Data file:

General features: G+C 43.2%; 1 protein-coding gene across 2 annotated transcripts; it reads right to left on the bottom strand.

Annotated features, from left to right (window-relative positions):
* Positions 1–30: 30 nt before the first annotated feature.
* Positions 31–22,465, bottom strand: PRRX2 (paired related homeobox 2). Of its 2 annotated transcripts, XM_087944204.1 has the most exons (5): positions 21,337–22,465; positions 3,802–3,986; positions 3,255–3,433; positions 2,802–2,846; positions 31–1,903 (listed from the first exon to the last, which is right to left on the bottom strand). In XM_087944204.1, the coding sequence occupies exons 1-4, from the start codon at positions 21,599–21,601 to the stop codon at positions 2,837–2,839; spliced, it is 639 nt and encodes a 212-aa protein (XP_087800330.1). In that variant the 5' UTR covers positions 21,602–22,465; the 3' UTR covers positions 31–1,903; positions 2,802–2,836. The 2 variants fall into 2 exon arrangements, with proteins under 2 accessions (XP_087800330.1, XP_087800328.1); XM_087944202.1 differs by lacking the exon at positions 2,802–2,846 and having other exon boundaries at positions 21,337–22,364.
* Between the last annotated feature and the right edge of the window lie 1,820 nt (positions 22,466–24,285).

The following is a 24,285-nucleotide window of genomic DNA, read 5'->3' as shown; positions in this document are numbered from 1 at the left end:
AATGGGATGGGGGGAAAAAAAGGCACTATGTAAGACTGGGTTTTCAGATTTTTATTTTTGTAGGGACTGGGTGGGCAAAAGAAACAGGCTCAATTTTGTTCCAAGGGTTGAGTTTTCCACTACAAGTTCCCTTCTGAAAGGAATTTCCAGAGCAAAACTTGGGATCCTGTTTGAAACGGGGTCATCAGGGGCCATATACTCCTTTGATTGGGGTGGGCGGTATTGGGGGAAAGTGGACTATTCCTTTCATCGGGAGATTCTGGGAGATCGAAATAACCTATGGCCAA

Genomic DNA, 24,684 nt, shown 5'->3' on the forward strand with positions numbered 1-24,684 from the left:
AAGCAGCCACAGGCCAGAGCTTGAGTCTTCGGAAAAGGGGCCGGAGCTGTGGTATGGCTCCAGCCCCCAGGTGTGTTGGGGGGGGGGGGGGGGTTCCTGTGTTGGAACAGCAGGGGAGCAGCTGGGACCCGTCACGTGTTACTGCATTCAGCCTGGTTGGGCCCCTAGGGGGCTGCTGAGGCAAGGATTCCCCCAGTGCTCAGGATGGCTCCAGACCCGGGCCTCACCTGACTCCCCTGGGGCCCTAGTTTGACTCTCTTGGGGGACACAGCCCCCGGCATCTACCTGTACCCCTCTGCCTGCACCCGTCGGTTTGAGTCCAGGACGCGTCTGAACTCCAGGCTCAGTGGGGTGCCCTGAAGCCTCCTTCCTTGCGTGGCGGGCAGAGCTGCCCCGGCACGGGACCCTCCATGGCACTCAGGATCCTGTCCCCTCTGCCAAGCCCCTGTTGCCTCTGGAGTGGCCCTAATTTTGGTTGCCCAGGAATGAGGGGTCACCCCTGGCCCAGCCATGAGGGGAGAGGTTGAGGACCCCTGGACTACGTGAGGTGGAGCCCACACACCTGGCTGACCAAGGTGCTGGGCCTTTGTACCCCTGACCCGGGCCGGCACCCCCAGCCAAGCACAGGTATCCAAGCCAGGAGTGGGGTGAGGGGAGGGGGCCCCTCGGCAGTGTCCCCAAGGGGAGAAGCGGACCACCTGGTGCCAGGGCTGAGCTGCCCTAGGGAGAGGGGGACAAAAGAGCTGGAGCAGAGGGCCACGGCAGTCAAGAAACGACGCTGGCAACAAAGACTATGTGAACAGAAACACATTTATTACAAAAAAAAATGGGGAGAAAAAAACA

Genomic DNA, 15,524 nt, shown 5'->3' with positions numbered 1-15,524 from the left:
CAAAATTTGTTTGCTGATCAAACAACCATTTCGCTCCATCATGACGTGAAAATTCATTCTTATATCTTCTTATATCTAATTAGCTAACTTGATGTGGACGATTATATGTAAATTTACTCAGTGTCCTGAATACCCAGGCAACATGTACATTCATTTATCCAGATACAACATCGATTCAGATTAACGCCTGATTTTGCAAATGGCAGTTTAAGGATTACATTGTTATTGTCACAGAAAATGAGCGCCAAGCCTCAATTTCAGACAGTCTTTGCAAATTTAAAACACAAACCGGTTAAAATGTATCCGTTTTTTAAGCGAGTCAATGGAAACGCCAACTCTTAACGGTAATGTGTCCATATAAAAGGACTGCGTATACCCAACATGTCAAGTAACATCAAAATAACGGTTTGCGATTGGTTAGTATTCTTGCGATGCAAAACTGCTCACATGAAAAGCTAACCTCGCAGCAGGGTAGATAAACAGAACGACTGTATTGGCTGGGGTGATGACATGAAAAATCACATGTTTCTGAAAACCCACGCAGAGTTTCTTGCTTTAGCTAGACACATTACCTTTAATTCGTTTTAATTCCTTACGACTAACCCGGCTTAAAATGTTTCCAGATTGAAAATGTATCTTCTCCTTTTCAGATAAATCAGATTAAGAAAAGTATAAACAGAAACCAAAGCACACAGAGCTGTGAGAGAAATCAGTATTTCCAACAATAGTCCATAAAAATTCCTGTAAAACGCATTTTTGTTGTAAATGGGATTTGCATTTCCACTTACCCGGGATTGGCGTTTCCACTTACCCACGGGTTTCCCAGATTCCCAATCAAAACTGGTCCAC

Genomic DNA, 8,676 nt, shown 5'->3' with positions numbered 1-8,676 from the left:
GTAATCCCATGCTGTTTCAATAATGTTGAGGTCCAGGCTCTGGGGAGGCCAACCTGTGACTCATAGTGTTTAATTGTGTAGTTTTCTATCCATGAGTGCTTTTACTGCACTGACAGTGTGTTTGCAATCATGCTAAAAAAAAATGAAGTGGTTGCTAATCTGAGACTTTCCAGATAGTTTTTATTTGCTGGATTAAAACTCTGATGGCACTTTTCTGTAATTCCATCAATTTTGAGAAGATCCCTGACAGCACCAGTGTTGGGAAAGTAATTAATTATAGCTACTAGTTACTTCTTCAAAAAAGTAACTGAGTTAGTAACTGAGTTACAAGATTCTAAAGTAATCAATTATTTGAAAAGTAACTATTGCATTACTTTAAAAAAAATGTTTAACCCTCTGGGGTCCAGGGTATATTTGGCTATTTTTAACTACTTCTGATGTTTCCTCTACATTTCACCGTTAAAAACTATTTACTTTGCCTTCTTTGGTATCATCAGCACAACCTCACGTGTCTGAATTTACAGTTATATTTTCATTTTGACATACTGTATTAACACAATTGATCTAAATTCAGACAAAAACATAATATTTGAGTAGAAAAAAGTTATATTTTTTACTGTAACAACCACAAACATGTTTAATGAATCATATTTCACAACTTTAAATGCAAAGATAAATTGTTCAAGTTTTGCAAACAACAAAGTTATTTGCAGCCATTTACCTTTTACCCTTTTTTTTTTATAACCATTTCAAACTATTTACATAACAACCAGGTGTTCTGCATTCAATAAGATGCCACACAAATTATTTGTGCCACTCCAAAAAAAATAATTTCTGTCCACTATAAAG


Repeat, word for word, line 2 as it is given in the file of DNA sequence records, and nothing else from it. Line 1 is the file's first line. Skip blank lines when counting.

Annotated features, from left to right (window-relative positions):